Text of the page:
4 Most Common Problems When Children Inherit the Family Home

By Richard Montgomery
Richard Montgomery
Richard Montgomery
Richard Montgomery is the author of “House Money: An Insider’s Secrets to Saving Thousands When You Buy or Sell a Home.” He advocates industry reform and offers readers unbiased real estate advice. Follow him on Twitter at @dearmonty or at DearMonty.com. Email him at monty@dearmonty.com.
September 5, 2021 Updated: September 5, 2021

Dear Monty: My husband and I are in our 70s. We are thinking about leaving our home to our kids when we are both departed. We are a close family, and they all enjoy coming home with their kids. We have received advice from our friends. Some think it is a beautiful idea, and others think it is not a good idea. Any thoughts you could share would be appreciated.

Monty’s Answer: Leaving your home to the kids is not an easy decision. Many people have done this with no adverse consequences. Others have done so and created divisions between their children. Your children’s circumstances and ideas may change over the time you include your wishes in your last testament and the time of your passing. Many events, including financial, health, or employment-related, could affect an offspring’s willingness or ability to participate. It could also be that your wishes bring happiness and fond memories to the next generation.

I have no good examples to share because there is no reason to write in when there is a good experience. Based on the letters to Dear Monty over the years, here are the four main issues that develop after both of you have departed, sometimes long after you passed:

No. 1: The children did not create a partnership agreement between them.

No. 2: One or two children want to leave the partnership, often because the remaining children want to improve the property or need capital for expenses.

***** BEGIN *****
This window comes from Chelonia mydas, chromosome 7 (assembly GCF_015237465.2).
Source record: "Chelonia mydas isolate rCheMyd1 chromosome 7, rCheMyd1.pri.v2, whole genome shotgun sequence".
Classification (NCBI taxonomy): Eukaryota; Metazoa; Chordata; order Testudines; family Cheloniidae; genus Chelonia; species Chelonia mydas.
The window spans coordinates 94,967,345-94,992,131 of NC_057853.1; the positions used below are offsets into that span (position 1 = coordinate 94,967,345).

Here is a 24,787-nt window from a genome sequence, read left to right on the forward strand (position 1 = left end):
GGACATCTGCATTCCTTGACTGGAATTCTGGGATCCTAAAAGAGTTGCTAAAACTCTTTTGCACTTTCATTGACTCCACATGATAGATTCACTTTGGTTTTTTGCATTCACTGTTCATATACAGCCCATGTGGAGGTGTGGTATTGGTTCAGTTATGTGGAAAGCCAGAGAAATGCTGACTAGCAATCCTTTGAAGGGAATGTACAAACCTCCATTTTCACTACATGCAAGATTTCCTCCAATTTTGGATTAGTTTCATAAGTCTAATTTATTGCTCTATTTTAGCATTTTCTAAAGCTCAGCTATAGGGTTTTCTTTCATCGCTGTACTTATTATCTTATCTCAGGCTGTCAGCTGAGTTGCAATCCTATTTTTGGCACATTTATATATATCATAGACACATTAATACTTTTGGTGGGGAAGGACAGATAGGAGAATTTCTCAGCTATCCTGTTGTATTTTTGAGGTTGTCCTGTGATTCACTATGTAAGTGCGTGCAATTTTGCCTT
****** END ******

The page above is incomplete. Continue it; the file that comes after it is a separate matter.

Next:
No. 3: One child, or that child’s relation, is occupying the home.

No. 4: Children want to cash out because they have a different use for the asset.

Consider seeking advice from an attorney that specializes in estate planning to help you assess your situation and create a document that may minimize the chance of an unexpected outcome. They can offer options based on the experiences they have encountered in their private practice. Should you put the house in your children’s name now? Should you assume that if you do nothing now, the kids will figure it out? Should you create a living trust and retitle it now?

There are many ways to accomplish your goal, and they vary from state to state. There are tax ramifications to each of the methods from which you can choose. Your finances, your health, and what your children want may impact your choice.

It is often a good idea to discuss what you contemplate with your children while you are alive. The attorney can offer the pros and cons of such a discussion.

It is easy to rationalize that all will end well in your family. Still, things go awry in good families. Planning for the event will help take your emotions out of the conversation.

Finally, when seeking an estate planning attorney to help, consider interviewing two or three. Do they have references? How much will it cost? Will they each reach the same conclusion? What percentage of their practice is estate planning? Do you have friends you trust that you can ask about their experience if they have already established a plan with an attorney?

Richard Montgomery is the author of “House Money: An Insider’s Secrets to Saving Thousands When You Buy or Sell a Home.” He advocates industry reform and offers readers unbiased real estate advice. Follow him on Twitter at @dearmonty or at DearMonty.com. Email him at monty@dearmonty.com.